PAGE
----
One year on and the job of trustees gathered at the United Kingdom’s National Association of Pension Funds, NAPF, annual investment conference in Edinburgh hasn’t got any easier. As the search for optimism in a low-return world endures, the conference seems to be caught in a time loop. Compared to last year, deciding on the best allocations is just as tricky, liabilities have got worse, the impact of longevity on investment strategies is still worrying and inconclusive, and complex and costly regulation threatens just as tight a stranglehold. Trustees say they face the same old problems. The grim outlook suggests the time has come to start doing things differently, and some funds have responded with an encouraging sense of adventure.
Anyone for an equity ride?
However, any glimmer of hope that the resurgence in equity markets could signal better long-term returns, or the beginnings of a great rotation from bonds to equities, was snuffed out early on by the London Business School’s Professor Paul Marsh. Based on stock-market data gathered over the last 100 years, Marsh and his colleagues don’t expect equities to generate any more than 3-per-cent returns for the next 30 years. He predicts a structural shift in the pension landscape as schemes merge, managers are paid less and contribution rates rise. “You shouldn’t live in denial that equities can bail you out,” he said. “Those managers that are saying they can produce 7-to-10 per cent a year should shade them down. Pension schemes in the US forecasting equity returns of 10 per cent are plain crazy.”
Even without the gloomy historical context, managers trying to drum up enthusiasm among trustees for a bumpy ride with equities have their work cut out. Apart from the biggest pension funds, like the £34-billion ($50.68-billion) University Superannuation Scheme, which has a higher than average 54-per-cent equity allocation, most UK schemes now hold more bonds than equities. A decade ago they owned 20 per cent of the FTSE. Of course schemes that rely on defined contribution by individuals still like equity assets, but defined-benefit schemes will continue to shun stocks, match liabilities and hedge against inflation with UK inflation-linked gilts, says Martin Mannion, chairman of NAPF and director of pensions finance and risk for pharmaceutical group GlaxoSmithKline’s UK pension scheme. In a vicious circle, de-risking defined-benefit schemes’ steady flock from equities to fixed income will have an increasingly profound impact on growth and economic activity for the UK’s biggest companies.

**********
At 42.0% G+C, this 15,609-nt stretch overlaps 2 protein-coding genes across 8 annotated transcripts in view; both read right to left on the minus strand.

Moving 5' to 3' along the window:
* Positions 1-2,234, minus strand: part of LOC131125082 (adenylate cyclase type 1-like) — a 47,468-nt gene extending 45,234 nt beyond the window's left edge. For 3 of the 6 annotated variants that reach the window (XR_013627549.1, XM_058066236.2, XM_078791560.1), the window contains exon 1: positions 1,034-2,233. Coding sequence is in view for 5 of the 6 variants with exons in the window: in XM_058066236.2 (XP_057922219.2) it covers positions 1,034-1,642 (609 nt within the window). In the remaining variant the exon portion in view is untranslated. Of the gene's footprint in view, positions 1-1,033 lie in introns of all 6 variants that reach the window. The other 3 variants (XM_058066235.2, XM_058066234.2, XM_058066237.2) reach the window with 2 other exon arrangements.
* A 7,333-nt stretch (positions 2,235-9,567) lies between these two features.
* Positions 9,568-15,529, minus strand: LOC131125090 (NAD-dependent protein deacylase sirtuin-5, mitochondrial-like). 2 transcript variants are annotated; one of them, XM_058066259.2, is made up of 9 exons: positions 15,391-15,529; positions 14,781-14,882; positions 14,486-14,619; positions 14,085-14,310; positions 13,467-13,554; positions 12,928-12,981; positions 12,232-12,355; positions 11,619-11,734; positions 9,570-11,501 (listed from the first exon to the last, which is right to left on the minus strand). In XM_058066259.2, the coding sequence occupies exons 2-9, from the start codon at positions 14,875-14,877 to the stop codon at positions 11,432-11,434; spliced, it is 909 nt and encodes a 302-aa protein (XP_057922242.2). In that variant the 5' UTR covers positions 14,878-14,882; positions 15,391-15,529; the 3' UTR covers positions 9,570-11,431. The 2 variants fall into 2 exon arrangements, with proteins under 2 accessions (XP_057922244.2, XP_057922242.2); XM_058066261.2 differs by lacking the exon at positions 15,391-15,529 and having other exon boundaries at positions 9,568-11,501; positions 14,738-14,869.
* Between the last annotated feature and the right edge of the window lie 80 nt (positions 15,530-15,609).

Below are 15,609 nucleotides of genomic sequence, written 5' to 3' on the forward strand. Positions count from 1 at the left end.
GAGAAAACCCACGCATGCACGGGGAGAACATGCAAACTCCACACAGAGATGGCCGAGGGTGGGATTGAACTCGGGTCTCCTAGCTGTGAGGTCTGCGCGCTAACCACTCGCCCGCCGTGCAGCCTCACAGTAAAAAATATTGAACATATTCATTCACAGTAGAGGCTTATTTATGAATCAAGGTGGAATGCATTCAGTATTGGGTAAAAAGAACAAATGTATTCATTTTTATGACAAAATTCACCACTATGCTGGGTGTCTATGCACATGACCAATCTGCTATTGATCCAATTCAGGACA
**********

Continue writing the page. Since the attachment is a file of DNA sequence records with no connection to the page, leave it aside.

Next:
No gilt lily
But gilts aren’t necessarily the answer either. In the words of one delegate, trustees are crossing their fingers and hoping, rather than grasping the nettle. Everyone knows how the price of gilts has been driven up by funds’ searches for safe havens and successive rounds of quantitative easing. It has exacerbated the pressure on prices and yields, with many pension funds seeing their deficits increase as yields plummet. To add to the problem, anticipated rises in UK interest rates – at historic lows for years now – means the bond outlook is growing darker with a forecast fall in prices and the worry for funds of losing money.
The alternative long-term adventure
Alternative investments for closing and maturing defined-benefit schemes after long-dated and illiquid assets could be corporate bonds, real estate and infrastructure with inflation-protection characteristics. The answer for other schemes has to be bigger global allocations and more investment in non-traditional asset classes. Funds should revisit their risk appetite in search of returns and adopt a more flexible approach to their asset allocation. Tilt portfolios towards emerging markets or give up liquidity and invest longer for bigger rewards.
Encouragingly, schemes are getting more adventurous. Non-traditional assets now account for 15 per cent of a typical defined-benefit scheme’s asset allocation and more schemes are investing in new diversified growth funds. Assets managed by diversified growth funds in the UK and Ireland rose form $45 billion to $75 billion last year, according to consultancy Aon Hewitt. Funds are also adapting to changed times, such as the planned merger of London’s local authority schemes into one giant fund to create an economy of scale and pack more investment clout.
In the grand scheme of NAPF’s 90-year life, the current poor returns are just a snapshot on a long roll of film. For all today’s angst, pension funds have been investing and paying pensions through world wars, recessions, tumult and innovation and that’s not going to change. But pension funds, cautious and ponderous by nature, must not be gripped by paralysis. As long as the outlook is unsettled, funds should diversify their risks and spread their bets or we’ll all be back in the same place again next year.